The People’s Liberation Army does not drink Bacardi. Since the Mao and his soldiers passed through Sichuan/Guizhou some 70-odd years ago, Moutai has become China’s No.1 social lubricant.
Small wonder it is designated a ‘National Liquor’. However, you would be mistaken to think that Baijiu is solely consumed by 4-star generals, local officials, and the communist cognoscenti. Despite the eye-watering prices for high-end Baijiu, there are cheaper options for everyday pickling. Red Star—the Smirnoff of Baijiu—is often drunk in the North alongside the winter lamb hotpot “Shuan Yangrou”.
The same goes for Chinese migrant workers in Singapore, Mr Oon tells me. Although Moutai prices are high, workers will pool their savings to buy a bottle of Moutai if there’s a special occasion like someone’s birthday. Every bottle contains 67 glasses, which is 13 shots per pax for a group of 5 or 6.
“Although they don’t drink a lot, there’s a great loyalty to the brand,” he said.
More importantly, you can film the experience of pouring out Moutai and post it to WeChat just as you would do with an Instagram story. Beer might suffice for regular drinking, but a proper celebration demands social media—and Moutai.
Here’s what to expect if you ever attend an official function.
To start, three glasses must be drunk before the festivities can begin. The Chair— a.k.a guest of honour or the host—will say a few words of welcome before everyone drinks the first glass. This is followed by two more toasts before food is served and the banquet proper begins.
After that, the guests at each table will hui jing—or return the toast one by one. This might be quite an ordeal if there are multiple tables. If the Chair is smart, as Mr Oon tells me, he or she will conduct a ‘pre-emptive strike’ by going to adjacent tables and toasting everyone all at once. That way, nobody is disrespected and you don’t have to drink an extra glass for every guest who wants to Ganbei.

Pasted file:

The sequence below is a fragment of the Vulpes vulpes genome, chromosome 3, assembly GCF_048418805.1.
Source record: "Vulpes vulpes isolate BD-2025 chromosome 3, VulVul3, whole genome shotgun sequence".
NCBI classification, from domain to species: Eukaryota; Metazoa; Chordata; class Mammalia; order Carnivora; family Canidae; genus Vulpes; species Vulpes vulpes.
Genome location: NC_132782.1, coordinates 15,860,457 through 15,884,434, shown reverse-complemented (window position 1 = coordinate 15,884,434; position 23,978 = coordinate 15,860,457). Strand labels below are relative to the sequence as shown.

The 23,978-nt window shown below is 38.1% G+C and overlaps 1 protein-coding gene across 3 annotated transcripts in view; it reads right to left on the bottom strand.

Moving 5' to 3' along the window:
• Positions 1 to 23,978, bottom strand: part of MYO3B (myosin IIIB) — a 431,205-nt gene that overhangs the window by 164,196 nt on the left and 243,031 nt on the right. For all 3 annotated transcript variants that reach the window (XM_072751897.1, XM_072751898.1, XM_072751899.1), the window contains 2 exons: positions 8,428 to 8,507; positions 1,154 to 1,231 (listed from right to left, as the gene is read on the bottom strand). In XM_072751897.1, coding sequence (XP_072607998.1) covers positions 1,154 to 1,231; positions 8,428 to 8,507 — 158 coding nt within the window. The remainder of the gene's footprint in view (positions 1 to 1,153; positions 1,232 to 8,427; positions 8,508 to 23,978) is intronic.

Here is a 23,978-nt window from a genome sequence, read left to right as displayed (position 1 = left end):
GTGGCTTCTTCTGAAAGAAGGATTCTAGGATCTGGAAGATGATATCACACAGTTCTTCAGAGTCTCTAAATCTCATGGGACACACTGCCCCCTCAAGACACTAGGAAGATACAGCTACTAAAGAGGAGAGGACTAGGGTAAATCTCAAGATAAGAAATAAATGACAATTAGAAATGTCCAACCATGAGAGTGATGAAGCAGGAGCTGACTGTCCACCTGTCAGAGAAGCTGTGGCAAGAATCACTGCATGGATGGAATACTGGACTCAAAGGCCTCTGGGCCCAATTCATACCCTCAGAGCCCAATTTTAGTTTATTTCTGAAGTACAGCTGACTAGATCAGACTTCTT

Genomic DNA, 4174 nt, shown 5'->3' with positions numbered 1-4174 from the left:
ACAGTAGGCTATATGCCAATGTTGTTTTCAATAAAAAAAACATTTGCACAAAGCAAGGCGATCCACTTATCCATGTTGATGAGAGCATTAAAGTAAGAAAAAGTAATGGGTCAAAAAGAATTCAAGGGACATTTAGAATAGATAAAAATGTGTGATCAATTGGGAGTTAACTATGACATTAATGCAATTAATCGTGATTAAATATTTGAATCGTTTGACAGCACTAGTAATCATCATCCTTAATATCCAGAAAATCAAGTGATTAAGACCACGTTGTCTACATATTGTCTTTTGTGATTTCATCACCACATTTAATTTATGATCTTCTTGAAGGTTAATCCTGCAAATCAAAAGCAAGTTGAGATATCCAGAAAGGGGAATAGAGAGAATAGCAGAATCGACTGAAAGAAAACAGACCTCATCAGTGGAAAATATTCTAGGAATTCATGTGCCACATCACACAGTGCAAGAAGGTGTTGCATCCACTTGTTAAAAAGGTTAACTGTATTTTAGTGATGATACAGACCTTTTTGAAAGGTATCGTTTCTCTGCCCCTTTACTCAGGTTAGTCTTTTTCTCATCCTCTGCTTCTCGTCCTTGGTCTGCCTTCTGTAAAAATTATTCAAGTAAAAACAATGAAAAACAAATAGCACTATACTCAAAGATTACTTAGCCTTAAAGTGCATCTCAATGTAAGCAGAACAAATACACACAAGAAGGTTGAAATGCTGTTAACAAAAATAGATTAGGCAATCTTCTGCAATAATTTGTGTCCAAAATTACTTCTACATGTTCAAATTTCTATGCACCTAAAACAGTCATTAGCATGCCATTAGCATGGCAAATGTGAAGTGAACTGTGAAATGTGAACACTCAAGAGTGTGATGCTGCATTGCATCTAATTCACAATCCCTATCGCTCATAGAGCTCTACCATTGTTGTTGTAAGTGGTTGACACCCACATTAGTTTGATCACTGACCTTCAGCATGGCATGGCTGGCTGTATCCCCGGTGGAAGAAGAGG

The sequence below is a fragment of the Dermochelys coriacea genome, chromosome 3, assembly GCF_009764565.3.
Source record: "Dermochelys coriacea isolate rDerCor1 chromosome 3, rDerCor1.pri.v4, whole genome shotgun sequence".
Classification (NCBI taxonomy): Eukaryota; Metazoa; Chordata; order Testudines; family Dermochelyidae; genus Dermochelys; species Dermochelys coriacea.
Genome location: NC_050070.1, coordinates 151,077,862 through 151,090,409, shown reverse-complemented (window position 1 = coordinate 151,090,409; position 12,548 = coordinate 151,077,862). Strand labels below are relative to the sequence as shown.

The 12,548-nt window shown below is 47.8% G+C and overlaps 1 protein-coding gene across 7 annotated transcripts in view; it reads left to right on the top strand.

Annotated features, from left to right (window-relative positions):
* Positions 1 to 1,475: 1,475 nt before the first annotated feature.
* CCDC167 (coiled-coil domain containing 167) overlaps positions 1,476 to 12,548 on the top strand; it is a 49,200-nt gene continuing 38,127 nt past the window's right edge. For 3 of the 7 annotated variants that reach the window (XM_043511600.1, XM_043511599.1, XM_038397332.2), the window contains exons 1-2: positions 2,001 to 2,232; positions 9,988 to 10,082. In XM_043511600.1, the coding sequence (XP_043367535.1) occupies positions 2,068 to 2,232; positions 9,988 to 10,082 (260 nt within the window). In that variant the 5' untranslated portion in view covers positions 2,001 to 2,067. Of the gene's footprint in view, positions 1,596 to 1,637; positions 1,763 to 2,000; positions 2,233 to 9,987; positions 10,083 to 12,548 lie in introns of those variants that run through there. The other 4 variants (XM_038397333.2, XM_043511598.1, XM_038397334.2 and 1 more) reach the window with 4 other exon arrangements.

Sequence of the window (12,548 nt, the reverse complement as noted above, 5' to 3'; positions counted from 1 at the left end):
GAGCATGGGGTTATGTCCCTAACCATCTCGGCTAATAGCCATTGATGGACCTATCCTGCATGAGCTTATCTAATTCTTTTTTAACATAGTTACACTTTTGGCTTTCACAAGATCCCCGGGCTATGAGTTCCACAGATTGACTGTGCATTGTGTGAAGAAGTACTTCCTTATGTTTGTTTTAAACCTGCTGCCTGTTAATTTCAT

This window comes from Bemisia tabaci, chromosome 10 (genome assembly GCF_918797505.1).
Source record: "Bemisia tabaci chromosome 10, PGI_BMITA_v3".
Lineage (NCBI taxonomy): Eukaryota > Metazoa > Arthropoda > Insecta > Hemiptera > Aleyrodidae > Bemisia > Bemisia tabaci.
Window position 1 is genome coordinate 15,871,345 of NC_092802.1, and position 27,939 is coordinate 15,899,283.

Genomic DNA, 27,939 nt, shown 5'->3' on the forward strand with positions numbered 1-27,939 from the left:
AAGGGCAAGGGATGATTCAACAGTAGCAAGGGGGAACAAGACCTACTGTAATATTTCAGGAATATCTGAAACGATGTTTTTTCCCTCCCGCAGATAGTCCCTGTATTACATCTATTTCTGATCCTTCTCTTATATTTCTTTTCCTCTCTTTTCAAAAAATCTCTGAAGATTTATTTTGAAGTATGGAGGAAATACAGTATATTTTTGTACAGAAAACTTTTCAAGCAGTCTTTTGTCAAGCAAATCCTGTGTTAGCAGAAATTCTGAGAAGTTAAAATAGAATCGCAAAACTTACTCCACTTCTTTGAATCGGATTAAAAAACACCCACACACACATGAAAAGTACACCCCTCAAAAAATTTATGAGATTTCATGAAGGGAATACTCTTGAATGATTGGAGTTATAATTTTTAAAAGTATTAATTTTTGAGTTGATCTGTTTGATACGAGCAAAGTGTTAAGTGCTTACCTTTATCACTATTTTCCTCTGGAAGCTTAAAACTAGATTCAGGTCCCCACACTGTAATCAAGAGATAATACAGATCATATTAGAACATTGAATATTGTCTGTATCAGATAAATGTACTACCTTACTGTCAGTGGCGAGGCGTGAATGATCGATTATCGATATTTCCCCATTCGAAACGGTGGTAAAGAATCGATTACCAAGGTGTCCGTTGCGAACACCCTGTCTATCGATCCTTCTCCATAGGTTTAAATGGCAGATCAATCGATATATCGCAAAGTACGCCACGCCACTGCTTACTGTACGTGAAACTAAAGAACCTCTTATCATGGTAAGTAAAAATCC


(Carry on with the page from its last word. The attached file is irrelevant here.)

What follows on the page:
To this official account from the Singapore Baijiu Association, I can add a few wilder stories from my family’s WeChat group chat.
In the more ratchet days of the 1990s and 2000s before Xi Jinping, there were few banquets without someone literally under the table. In the north, social pressures are much stronger and not reciprocating a toast is often considered insulting. As a result, teetotalling Shanghainese technocrats on business are often carried back by more sober subordinates on designated driver duty.
As a result, you will be hard-pressed to find a high-ranking Chinese official who cannot hold his or her liquor. The job practically demands it.
The trick, says Mr Oon, is practice practice practice. With time and experience, anyone can learn to hold their Baijiu, he believes. The first time he drank Baijiu in Hainan, he ended up vomiting in his hotel room. Over time, however, he became as experienced a drinker as any native of Sichuan. After years attending various promotion events and drinking with business owners, he’s developed such a reputation in the community that they now call him ‘Brother Moutai’.